When we launched the first Creattica subsite a couple months ago - Creattica Daily - I foolishly didn't plan ahead. Instead I just designed a neat blog design and launched the site without thinking about what I'd do for the other sites. Well as you can tell from this Creattica Inspire look, I've had to start from scratch again. The old look is now up for sale on ThemeForest as a WordPress theme so it's not a total waste, but nonetheless it really pays to think ahead and design a look that suits multiple sites.
Two of the Creattica subsites that we're working on - Inspire and Sessions (a creative skills blog)
Create a Clear Sub-Branding Element
To make a single design work on a few subsites requires at least one sub-branding element. On Creattica and TUTS it is colour, on the Marketplaces it's a combination of colour and logo/animal theme. Whatever you choose, there has to be something to differentiate the sites when you switch between them.
Make Life Easy on Yourself
Maintaining a family of sites is a lot of work, so it's worthwhile making most of the design stay consistent. This not only means users get very familiar with the feel of the sites, but on a practical level it also means you don't have to do as much work!
Research & Inspiration
Good ol' CNN is where I got my inspiration for Creattica
Before starting a project like this one, I always take some time to go surfing. Aside from making my job a whole lot more enjoyable I generally have two aims in mind:
Researching competing sites
There are heaps of design galleries around, ranging from the innovative - PatternTap & DesignFlavr - to the more traditional - CSSMania & WebCreme. All of these sites are tackling the same sorts of problems as Creattica Inspire, so together it's like getting a huge panel of designers and seeing their take on solving those problems. When browsing them I try to take mental note of features and design solutions that I like. I generally avoid screenshotting, that way, later when I am designing the ideas come back out with my own interpretations - looking directly at a design while designing is hazardous as it's all too easy to turn inspiration into just pure immitation.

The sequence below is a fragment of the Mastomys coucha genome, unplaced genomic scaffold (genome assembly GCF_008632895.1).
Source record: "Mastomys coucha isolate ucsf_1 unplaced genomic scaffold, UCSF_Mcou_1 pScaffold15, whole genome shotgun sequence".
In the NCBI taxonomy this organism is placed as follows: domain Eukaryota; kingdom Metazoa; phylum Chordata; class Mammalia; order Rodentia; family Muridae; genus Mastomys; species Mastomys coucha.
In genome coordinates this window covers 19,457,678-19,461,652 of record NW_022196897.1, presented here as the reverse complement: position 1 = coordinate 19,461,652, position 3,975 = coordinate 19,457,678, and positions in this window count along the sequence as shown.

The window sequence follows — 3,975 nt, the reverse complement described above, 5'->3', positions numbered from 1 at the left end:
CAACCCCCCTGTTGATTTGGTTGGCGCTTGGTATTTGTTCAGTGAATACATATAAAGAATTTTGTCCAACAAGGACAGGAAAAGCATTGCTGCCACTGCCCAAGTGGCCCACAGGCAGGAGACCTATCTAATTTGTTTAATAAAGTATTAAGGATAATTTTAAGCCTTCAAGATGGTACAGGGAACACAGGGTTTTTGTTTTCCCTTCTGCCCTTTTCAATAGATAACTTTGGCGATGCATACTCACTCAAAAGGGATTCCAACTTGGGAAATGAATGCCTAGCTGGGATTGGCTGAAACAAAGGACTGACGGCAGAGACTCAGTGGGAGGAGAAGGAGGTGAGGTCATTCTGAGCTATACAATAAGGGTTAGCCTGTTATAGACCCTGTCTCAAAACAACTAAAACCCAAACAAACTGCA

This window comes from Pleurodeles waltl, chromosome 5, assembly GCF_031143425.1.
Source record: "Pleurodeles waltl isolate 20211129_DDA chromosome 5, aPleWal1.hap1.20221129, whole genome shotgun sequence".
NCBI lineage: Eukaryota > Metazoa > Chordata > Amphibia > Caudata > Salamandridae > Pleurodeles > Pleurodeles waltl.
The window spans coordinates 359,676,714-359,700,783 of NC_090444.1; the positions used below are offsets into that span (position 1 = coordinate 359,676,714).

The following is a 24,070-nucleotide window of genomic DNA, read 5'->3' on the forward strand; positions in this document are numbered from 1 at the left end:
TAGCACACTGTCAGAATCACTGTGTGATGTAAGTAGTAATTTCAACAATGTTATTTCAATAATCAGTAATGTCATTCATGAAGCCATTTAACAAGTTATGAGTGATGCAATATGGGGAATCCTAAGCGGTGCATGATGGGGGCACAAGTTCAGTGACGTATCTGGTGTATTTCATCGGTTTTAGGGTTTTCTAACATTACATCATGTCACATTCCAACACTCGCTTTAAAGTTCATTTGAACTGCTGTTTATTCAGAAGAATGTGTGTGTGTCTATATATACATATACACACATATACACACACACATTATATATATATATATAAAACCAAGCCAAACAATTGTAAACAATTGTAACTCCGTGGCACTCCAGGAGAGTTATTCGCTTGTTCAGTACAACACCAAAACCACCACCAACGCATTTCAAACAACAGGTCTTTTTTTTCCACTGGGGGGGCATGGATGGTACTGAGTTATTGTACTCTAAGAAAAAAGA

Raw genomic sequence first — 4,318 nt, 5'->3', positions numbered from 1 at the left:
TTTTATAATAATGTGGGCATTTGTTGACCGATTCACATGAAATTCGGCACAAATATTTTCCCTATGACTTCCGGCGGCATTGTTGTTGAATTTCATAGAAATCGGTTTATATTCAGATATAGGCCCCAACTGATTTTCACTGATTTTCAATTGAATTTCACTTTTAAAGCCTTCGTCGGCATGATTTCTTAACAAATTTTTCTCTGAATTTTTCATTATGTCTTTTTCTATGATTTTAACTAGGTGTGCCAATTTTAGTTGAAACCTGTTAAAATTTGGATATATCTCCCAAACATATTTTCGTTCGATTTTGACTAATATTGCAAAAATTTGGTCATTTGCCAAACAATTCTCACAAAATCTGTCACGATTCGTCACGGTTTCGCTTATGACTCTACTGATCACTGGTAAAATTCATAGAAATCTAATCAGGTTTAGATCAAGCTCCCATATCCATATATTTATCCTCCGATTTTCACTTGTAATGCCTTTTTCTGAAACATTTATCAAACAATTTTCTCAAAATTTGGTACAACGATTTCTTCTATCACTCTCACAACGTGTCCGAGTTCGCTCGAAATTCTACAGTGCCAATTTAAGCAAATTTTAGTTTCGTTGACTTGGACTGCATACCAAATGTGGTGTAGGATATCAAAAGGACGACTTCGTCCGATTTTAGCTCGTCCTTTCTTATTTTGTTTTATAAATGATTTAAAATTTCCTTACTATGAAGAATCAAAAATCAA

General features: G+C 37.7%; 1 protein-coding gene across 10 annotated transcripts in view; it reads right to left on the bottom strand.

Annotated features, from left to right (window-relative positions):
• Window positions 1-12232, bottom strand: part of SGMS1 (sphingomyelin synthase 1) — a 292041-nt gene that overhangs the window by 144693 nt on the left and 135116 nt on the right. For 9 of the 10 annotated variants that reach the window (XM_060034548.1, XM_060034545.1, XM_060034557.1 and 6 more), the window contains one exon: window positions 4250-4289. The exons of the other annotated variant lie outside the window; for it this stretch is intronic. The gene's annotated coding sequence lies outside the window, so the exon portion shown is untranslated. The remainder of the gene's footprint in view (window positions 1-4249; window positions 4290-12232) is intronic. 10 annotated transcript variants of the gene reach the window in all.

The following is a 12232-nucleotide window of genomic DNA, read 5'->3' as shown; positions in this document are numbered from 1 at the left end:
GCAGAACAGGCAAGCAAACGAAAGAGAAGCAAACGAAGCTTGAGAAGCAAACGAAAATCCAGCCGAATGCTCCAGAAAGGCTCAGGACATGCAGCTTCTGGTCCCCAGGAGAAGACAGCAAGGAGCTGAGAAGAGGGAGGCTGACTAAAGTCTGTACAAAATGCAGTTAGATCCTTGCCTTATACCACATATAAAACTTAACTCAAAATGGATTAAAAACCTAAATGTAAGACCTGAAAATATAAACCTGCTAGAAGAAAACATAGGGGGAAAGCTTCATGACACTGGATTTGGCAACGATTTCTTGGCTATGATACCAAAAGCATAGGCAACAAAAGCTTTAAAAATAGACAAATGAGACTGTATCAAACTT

Finding design inspiration
I'd say it's a 50-50 chance that when I sit down to design something that I manage to just draw out an idea from scratch. The other 50% of the time I have a starting point in some aspect of another design.
So what's the inspiration behind Creattica Inspire? It's a little site called CNN! I was looking at CNN and how they manage such a large amount of information and so many subsites, and decided I quite liked two things about the site - the overall layout and the idea of white boxes on a light grey background.
Do the two designs look the same? Not really. Can you see the resemblance now that I've pointed it out? Probably - especially since they both use red! Is this a bad thing to do? I'm not sure. I do think it is disingenuous to pretend that I'm working in a vacuum and I am somehow inventing new ideas.
I guess my own take is that it's OK to take inspiration from other designers - in fact I think it's impossible not to. It's not OK to straight-out copy designs. So consequently if you're inspired by another design it's essential to give it your own spin and interpretation and let it develop to the point where it bears little resemblance.